The U.K.’s Marketing Society gathered chief marketing officers together to discuss what they regard as the elephants in the room that make for uncomfortable conversations. Here’s what they talked about at an Advertising Week Europe panel:
“Stop using the word digital,” said Zaid Al-Qassab, chief brand & marketing officer of telecommunications group BT. “The word is causing enormous problems in clients and agencies and the work we’re getting.”
Mr. Al-Qassab said that in the old days when he did print and billboard ads, he wasn’t called a “paper marketer” as he is called a “digital marketer” today. The word digital moves the focus to clicks and likes, rather than customers, and is used heavily in briefs sent to agencies, he said, leading to 300 social media ideas from the agency, and clients asking for something that will “go viral.”
“Write a brief that’s about your customer and business results you hope to achieve,” he admonished. “Let’s talk about target audience and how to sell to them.”
Lisa Gilbert, an American who moved to London about five months ago as chief marketing officer at IBM for the U.K. and Ireland, advocates what she calls straight talk.
“It gets rid of ambiguity and gets straight to the truth,” she said, conceding straight talk might be considered rude and that there are cultural nuances to consider. “But if used with care it can be an amazing tool. You have to have the courage and emotional fortitude to deliver straight talk. It’s hard to have honest conversations.”
David Wheldon, chief marketing officer of Royal Bank of Scotland, said he actually has a small elephant in the office meeting room precisely to remind people not to ignore the elephant in the room. He said he also serves as president of the World Federation of Advertisers, and in that capacity he finds that digital practices aren’t transparent enough about how data is being used. He also has concerns about ad fraud.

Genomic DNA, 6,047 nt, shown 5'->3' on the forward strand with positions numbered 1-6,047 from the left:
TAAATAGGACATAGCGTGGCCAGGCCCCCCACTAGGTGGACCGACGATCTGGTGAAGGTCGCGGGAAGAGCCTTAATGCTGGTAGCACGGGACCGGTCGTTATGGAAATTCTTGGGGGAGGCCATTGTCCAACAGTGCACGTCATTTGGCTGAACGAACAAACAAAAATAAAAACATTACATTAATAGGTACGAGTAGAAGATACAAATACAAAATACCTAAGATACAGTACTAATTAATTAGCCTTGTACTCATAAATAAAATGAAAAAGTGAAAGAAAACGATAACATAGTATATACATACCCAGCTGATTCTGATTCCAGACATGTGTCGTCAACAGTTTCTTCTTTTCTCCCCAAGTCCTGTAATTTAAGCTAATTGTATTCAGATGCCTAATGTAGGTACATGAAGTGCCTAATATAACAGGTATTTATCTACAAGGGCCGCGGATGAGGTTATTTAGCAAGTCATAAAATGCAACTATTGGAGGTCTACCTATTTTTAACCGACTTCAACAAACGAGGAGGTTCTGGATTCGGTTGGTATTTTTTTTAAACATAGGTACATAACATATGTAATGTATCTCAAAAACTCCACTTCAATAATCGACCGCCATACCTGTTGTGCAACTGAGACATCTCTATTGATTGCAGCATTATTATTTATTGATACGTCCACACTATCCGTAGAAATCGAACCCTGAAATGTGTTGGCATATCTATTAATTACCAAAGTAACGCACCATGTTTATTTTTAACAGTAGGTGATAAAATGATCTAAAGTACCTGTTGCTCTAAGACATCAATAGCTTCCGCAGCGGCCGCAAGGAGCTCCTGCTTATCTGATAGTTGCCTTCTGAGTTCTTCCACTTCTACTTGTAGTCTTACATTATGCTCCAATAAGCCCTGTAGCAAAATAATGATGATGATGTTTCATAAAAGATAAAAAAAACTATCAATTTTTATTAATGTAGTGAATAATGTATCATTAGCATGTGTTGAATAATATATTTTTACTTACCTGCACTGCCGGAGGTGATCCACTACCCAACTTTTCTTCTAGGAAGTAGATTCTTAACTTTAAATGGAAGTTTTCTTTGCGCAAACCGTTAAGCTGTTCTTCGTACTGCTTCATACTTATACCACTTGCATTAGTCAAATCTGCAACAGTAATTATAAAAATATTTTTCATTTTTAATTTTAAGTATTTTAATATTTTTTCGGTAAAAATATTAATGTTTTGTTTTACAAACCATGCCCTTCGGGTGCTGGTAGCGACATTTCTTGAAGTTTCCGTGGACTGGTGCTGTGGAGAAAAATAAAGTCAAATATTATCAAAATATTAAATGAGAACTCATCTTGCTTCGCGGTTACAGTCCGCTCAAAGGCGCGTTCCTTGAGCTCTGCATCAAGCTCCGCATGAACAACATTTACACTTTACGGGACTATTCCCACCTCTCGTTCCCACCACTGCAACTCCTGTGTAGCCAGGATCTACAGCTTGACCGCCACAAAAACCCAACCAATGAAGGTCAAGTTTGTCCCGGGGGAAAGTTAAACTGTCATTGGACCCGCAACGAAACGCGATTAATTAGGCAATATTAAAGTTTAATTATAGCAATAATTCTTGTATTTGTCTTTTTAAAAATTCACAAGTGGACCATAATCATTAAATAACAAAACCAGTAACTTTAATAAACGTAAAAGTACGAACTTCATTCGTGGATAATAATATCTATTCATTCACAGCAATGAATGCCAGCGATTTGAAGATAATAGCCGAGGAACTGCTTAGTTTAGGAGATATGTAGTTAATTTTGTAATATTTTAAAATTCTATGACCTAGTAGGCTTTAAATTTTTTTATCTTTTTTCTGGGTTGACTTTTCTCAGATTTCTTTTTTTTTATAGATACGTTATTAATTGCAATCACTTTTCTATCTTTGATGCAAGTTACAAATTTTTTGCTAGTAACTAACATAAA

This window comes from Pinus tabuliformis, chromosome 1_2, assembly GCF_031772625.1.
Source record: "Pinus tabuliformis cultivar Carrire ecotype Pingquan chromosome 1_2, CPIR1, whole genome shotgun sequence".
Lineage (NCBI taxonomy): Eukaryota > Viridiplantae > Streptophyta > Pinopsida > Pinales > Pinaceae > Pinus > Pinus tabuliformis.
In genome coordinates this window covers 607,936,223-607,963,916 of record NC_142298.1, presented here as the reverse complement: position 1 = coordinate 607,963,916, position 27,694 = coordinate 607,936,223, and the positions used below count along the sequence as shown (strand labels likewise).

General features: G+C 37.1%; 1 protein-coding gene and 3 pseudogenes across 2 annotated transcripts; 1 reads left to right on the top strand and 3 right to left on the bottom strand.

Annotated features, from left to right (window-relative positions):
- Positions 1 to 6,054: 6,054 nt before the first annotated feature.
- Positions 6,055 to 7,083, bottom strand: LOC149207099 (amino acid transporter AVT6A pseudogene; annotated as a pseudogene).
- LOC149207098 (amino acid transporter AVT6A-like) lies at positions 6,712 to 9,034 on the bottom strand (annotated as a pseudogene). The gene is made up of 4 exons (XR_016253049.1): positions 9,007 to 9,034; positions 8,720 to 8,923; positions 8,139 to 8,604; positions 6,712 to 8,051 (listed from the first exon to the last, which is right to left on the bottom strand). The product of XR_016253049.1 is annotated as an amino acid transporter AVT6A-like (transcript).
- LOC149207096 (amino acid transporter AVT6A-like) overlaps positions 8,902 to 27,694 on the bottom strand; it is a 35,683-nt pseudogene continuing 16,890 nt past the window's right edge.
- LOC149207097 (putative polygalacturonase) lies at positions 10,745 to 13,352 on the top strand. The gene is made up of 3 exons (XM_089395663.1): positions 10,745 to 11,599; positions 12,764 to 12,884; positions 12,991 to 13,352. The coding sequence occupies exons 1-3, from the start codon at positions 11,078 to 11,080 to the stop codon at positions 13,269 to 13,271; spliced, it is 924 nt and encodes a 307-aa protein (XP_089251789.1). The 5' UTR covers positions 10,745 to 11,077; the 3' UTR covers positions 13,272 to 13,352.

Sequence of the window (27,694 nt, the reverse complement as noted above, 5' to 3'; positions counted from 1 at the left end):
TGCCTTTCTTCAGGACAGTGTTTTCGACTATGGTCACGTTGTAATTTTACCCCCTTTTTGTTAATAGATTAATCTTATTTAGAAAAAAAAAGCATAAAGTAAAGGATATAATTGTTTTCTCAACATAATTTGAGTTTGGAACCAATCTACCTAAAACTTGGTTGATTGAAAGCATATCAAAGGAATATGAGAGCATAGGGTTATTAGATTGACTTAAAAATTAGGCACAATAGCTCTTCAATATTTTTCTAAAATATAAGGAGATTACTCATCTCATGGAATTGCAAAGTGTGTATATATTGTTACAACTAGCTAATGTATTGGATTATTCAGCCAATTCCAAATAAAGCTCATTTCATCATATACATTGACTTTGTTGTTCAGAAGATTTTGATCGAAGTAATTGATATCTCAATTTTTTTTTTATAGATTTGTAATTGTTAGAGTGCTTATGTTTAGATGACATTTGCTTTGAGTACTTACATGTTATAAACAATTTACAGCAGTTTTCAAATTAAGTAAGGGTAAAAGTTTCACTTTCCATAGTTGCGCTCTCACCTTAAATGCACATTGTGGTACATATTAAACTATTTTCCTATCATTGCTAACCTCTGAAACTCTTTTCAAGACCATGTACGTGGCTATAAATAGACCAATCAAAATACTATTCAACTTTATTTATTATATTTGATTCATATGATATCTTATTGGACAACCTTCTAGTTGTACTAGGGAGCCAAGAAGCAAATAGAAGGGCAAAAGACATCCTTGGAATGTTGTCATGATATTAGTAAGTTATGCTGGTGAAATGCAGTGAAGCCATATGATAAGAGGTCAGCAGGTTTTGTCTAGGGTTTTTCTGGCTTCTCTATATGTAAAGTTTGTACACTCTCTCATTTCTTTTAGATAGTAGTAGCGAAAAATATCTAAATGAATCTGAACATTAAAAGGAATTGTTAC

As marketing head of a bank, “We need to be transparent. You need to know what we’re doing with your money,” he said, adding that he’d like to see other parts of the marketing ecosystem held to the same standard.
Dave Trott, an outspoken longtime creative director, said “All the ads are done for clients and the sole job of ad agencies is to do work clients like. Clients call this collaboration. It’s not collaboration. It’s obsequiousness.”
Mr. Trott cited a study that found 89% of advertising isn’t noticed or remembered. He said that with total U.K. adspend at $26 billion, that’s billions of dollars “of background wallpaper.”
He also criticized marketers for allowing very junior clients to judge campaigns in the early stages, often knocking out the riskiest work so that senior clients only see a few ideas at the end and wonder why the agency didn’t do better.
In rebuttal, Mr. Wheldon stressed marketers’ responsibility to train less experienced execs: “You don’t get great future clients by saying ‘I’ll do all that and you can bugger off’.”